scooped up too much to regulate," Cook said. These scientists appealed 
to the national academy, which agreed to begin the study. 
In other words, the study was initiated not because of concerns that 
there may be too little regulation but because of worries about too much 
regulation. 
No matter how it came about, the study is certain to have broad 
implications. In Europe, Asia and parts of South America, a debate is 
raging about the safety, morality and politics of altering the genetic 
code of food. That debate is beginning to sound in the United States. 
To answer skeptics, Monsanto and rivals argue that good science and a 
sound regulatory system in the United States underpin their new 
technologies. Here and abroad, the new study could validate those 
arguments. Or, it might identify where more study is needed and better 
rules are needed. 
Margaret Mellon, of the Union of Concerned Scientists in Washington, 
said her organization is pleased that the academy's study will take 
place even though it was generated by fears of over-regulation. 
"We have long been concerned that there is so little risk assessment 
being done and so few data being collected to see if the risks are 
present or not," Mellon said. "If this is a forum to see if there are 
risks, that is fine." 
For different reasons, Monsanto and environmental advocates want to keep 
the EPA rules that helped to generate the new study. The 
environmentalists want strict regulations because of what they see as 
unknown risks, such as the outcrossing - or escape - of genes into the 
wild. 
Companies assert that their technologies pose little or no risk that 
would require any new regulations that might result from the study. But, 
Monsanto's Angell said, companies need reasonable regulations for their 
genetic technologies to take root. 
=====================
Date: 22 Mar 1999 12:16:40 -0600 
From: T4shea@aol.com 

3) Council To Act Within 30 Days On Food Labeling Measure
March 19, 1999 
Webster-Kirkwood Times 
Webster Groves Council To Act Within 30 Days On Food Labeling Measure 
by Linda Jarrett
Webster Groves officials said Tuesday that a decision would be reached 
within 30 days on a proposed resolution in support of labeling 
genetically-engineered food. 
Supporters and opponents of the issue once again filled the Webster 
Groves City Council chambers. 
At the last meeting, members and supporters of the Gateway Green 
Alliance presented a petition asking the council to act on the 
resolution. 
Council Member Brad Goss expressed concern over whether or not the city 
had an obligation to put the issue on a ballot, or if it could be 
illegal. Mayor Gerry Welch asked City Attorney Helmut Starr to look into 
the matter. 
On Tuesday, Starr said the issue was still under review. 
"We will make a decision in 30 days," he said.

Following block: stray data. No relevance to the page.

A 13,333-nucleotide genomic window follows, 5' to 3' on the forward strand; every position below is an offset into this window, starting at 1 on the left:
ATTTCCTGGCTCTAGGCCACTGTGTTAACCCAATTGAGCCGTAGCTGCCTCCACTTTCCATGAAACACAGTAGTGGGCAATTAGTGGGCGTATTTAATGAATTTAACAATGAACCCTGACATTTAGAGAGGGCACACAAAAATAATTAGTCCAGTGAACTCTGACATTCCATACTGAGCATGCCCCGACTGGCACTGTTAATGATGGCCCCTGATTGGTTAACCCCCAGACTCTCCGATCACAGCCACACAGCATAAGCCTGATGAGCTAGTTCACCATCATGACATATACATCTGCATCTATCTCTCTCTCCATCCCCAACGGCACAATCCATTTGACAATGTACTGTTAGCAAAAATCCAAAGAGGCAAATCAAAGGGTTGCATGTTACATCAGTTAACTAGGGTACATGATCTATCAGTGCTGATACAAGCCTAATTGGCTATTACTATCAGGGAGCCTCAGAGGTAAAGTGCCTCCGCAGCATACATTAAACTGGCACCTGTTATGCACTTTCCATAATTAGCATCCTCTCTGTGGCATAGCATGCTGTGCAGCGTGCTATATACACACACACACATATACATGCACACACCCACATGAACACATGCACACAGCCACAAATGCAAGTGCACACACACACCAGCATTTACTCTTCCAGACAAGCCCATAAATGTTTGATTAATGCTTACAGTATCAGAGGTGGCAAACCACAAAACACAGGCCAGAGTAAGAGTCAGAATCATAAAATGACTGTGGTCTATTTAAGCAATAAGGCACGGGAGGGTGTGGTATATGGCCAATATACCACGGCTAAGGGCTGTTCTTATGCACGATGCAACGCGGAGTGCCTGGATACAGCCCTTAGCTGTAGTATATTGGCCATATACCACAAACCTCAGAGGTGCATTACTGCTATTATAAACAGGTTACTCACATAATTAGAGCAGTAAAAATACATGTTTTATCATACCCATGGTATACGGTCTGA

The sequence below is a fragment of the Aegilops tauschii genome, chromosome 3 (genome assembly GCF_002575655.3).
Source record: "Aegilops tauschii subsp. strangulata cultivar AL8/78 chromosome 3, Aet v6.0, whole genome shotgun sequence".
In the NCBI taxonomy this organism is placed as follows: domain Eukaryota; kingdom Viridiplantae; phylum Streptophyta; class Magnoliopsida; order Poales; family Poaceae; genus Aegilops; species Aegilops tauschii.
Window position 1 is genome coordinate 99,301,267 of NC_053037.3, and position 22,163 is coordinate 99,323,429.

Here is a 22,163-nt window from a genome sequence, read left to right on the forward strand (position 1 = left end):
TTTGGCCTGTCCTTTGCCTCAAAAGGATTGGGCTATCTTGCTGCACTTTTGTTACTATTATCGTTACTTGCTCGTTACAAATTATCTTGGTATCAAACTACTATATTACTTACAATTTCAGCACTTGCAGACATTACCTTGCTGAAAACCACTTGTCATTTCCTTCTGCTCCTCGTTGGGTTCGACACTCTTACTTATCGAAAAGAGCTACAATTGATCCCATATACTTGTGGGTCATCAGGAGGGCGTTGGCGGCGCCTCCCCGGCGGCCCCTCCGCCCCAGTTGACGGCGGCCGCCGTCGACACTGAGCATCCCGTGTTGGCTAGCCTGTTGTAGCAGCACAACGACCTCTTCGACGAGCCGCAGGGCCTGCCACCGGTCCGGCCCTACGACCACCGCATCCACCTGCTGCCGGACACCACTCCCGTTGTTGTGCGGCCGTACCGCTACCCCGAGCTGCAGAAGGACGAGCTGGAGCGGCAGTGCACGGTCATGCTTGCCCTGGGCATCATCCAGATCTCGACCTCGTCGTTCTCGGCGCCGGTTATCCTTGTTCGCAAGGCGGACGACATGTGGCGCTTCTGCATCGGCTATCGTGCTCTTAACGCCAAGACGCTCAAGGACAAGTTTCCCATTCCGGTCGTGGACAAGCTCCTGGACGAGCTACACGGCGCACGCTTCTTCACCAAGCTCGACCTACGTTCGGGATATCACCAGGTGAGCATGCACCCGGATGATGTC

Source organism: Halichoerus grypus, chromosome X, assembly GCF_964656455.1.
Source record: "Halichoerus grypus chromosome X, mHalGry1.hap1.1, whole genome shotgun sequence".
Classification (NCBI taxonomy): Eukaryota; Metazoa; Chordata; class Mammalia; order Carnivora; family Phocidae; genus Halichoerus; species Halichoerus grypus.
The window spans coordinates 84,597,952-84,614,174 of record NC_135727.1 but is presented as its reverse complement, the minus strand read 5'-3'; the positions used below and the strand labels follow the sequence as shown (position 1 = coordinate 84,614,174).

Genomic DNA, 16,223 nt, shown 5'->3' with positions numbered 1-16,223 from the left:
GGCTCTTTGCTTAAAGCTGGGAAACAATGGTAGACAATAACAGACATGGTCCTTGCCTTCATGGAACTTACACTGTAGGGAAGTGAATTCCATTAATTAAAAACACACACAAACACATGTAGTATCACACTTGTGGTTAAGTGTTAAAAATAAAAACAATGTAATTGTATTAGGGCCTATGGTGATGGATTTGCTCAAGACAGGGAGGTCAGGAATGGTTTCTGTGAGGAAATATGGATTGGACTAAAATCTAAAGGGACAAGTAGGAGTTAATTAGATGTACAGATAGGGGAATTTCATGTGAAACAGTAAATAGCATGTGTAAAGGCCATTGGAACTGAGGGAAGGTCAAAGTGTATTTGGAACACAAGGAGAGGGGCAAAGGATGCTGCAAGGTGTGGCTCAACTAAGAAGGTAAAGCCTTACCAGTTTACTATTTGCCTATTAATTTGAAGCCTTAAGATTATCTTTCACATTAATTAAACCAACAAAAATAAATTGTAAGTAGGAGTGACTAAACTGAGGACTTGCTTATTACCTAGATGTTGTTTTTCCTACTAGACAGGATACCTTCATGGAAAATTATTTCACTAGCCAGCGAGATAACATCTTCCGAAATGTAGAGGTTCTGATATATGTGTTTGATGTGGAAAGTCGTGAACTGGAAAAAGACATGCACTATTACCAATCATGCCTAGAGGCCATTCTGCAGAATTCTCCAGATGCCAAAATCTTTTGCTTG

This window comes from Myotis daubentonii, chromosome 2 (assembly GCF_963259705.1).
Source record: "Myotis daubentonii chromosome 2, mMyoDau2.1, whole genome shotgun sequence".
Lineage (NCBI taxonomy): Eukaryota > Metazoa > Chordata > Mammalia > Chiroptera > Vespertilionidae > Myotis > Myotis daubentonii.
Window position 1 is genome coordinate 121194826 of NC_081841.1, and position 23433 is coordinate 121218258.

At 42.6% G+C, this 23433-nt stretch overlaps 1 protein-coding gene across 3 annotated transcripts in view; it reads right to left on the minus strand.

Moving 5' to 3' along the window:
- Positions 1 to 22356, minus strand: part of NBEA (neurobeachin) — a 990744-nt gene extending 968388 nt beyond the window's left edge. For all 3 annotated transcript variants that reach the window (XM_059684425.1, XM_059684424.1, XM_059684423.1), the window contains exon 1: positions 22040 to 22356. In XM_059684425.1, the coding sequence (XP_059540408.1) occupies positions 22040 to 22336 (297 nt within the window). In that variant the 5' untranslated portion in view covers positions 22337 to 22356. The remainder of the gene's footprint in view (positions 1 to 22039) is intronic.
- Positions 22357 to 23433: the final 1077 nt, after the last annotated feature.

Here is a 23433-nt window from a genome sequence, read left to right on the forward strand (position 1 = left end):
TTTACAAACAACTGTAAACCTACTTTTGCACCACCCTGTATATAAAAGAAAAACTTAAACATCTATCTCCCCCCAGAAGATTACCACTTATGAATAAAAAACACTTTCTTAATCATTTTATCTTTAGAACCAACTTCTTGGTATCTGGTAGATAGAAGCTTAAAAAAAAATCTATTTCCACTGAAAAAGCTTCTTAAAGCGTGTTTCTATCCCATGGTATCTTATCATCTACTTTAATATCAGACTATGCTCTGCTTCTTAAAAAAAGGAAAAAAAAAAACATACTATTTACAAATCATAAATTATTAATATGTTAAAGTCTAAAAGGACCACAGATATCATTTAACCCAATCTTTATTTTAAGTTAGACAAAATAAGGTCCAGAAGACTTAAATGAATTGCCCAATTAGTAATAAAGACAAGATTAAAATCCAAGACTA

Former state representative Marion Cairns said 14 years in the state 
legislature made her realize that some issues belong in certain forums. 
"I have a problem with this process. Some things should be local, some 
should be state and some should be federal," she said. 
Cairns suggested the labeling proponents take their issues to the 
International Center for Technology Assessment in Washington, D.C. 
"It's an advocacy group that is following this issue. Even if the 
council passes a resolution, it would go nowhere," she added. 
She said opponents of recombinant Bovine Growth Hormone (rBGH) "got 
nowhere in the state legislature." 
In an interview, Don Fitz, representing the alliance, said the group was 
already affiliated with the Washington advocacy group. 
"We are co-signatories with them in a lawsuit requesting the Food and 
Drug Administration to rescind its approval for bovine growth hormone. 
We've been working with them for three years," he explained. 
Fitz said his group was "simply" asking for a resolution from the city. 
"The petition asks the council to act on an issue. They can either vote 
it up or vote it down. If they vote it up, it's over; if they vote it 
down, it goes to a vote of Webster Groves citizens," he continued. 
He said cities have been passing resolutions approving or disapproving 
issues for years. 
"Webster Groves was one of the first municipalities doing this by 
passing a resolution in 1996 opposing shipments of radioactive waste 
through the municipality," he said. 
"Webster has long stood for the democratic process and that these 
channels are kept open to the populous," said Steve Cassilly. "What we 
are getting from some members of the council is their wish to take this 
instrument of democracy out of our hands. This instrument has been 
demonstrated as a powerful tool to make our wishes known." 
Copyright (c) 1998-9, Webster-Kirkwood Times Inc., St. Louis, Mo.
======================
Tuesday March 23, 2:25 am Eastern Time

4) EU ban on Monsanto hormone likely to continue-WSJ
NEW YORK, March 23 (Reuters) - The European Union's five-year ban 
on the sale of Monsanto Co.'s (NYSE:MTC - news) synthetic cow 
hormone is likely to continue because a government-appointed scientific 
panel is raising human health concerns dismissed by other governments, 
the Wall Street Journal reported on Tuesday.
The moratorium on the company's genetically engineered bovine somatotropin 
that aims to increase a cow's milk 
output by as much as 15 percent was scheduled to expire on Dec. 31.
An EU panel issued a report Monday that requested more study into whether 
cows treated with bovine somatotropin 
also produced an insulin-like growth factor in their milk in such 
quantities that drinking it raised the risk of cancer in